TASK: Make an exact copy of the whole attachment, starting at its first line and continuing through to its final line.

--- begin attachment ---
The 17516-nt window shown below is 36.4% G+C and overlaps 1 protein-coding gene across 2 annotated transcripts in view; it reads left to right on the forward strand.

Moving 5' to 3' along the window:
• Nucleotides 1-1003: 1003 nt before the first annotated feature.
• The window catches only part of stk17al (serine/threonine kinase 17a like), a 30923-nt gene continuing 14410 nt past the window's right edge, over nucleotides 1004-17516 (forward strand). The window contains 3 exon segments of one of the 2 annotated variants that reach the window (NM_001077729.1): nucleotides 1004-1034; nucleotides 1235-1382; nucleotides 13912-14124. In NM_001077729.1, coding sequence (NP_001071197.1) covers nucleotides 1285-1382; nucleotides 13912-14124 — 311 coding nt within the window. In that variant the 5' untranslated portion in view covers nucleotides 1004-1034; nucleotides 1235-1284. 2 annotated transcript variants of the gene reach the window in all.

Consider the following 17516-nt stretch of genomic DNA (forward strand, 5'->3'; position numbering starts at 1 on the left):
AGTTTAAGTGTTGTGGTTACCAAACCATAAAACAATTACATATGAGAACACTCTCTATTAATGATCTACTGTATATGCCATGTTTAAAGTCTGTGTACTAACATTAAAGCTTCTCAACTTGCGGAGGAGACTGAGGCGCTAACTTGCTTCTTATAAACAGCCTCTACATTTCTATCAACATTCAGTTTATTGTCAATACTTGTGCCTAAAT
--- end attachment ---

The 17516-nt window shown below is 36.4% G+C and overlaps 1 protein-coding gene across 2 annotated transcripts in view; it reads left to right on the forward strand.

Moving 5' to 3' along the window:
• Nucleotides 1-1003: 1003 nt before the first annotated feature.
• The window catches only part of stk17al (serine/threonine kinase 17a like), a 30923-nt gene continuing 14410 nt past the window's right edge, over nucleotides 1004-17516 (forward strand). The window contains 3 exon segments of one of the 2 annotated variants that reach the window (NM_001077729.1): nucleotides 1004-1034; nucleotides 1235-1382; nucleotides 13912-14124. In NM_001077729.1, coding sequence (NP_001071197.1) covers nucleotides 1285-1382; nucleotides 13912-14124 — 311 coding nt within the window. In that variant the 5' untranslated portion in view covers nucleotides 1004-1034; nucleotides 1235-1284. 2 annotated transcript variants of the gene reach the window in all.

Consider the following 17516-nt stretch of genomic DNA (forward strand, 5'->3'; position numbering starts at 1 on the left):
AGTTTAAGTGTTGTGGTTACCAAACCATAAAACAATTACATATGAGAACACTCTCTATTAATGATCTACTGTATATGCCATGTTTAAAGTCTGTGTACTAACATTAAAGCTTCTCAACTTGCGGAGGAGACTGAGGCGCTAACTTGCTTCTTATAAACAGCCTCTACATTTCTATCAACATTCAGTTTATTGTCAATACTTGTGCCTAAAT